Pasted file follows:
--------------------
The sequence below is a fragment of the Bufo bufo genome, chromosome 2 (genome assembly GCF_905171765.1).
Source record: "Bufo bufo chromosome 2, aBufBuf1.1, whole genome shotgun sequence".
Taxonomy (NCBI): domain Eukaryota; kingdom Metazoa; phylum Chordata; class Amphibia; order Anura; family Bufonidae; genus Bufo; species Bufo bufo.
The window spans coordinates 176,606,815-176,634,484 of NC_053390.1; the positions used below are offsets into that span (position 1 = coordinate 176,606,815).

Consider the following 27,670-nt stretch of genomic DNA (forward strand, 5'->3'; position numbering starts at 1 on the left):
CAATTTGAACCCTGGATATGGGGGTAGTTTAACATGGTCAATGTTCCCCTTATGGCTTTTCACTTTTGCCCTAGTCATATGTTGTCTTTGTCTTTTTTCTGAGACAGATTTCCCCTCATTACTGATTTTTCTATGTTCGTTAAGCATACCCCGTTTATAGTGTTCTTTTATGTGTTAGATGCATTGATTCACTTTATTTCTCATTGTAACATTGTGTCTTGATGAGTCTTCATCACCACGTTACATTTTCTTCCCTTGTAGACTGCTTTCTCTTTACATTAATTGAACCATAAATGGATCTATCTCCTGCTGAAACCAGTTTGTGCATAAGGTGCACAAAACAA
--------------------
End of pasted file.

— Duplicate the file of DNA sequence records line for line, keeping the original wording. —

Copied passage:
The sequence below is a fragment of the Bufo bufo genome, chromosome 2 (genome assembly GCF_905171765.1).
Source record: "Bufo bufo chromosome 2, aBufBuf1.1, whole genome shotgun sequence".
Taxonomy (NCBI): domain Eukaryota; kingdom Metazoa; phylum Chordata; class Amphibia; order Anura; family Bufonidae; genus Bufo; species Bufo bufo.
The window spans coordinates 176,606,815-176,634,484 of NC_053390.1; the positions used below are offsets into that span (position 1 = coordinate 176,606,815).

Consider the following 27,670-nt stretch of genomic DNA (forward strand, 5'->3'; position numbering starts at 1 on the left):
CAATTTGAACCCTGGATATGGGGGTAGTTTAACATGGTCAATGTTCCCCTTATGGCTTTTCACTTTTGCCCTAGTCATATGTTGTCTTTGTCTTTTTTCTGAGACAGATTTCCCCTCATTACTGATTTTTCTATGTTCGTTAAGCATACCCCGTTTATAGTGTTCTTTTATGTGTTAGATGCATTGATTCACTTTATTTCTCATTGTAACATTGTGTCTTGATGAGTCTTCATCACCACGTTACATTTTCTTCCCTTGTAGACTGCTTTCTCTTTACATTAATTGAACCATAAATGGATCTATCTCCTGCTGAAACCAGTTTGTGCATAAGGTGCACAAAACAA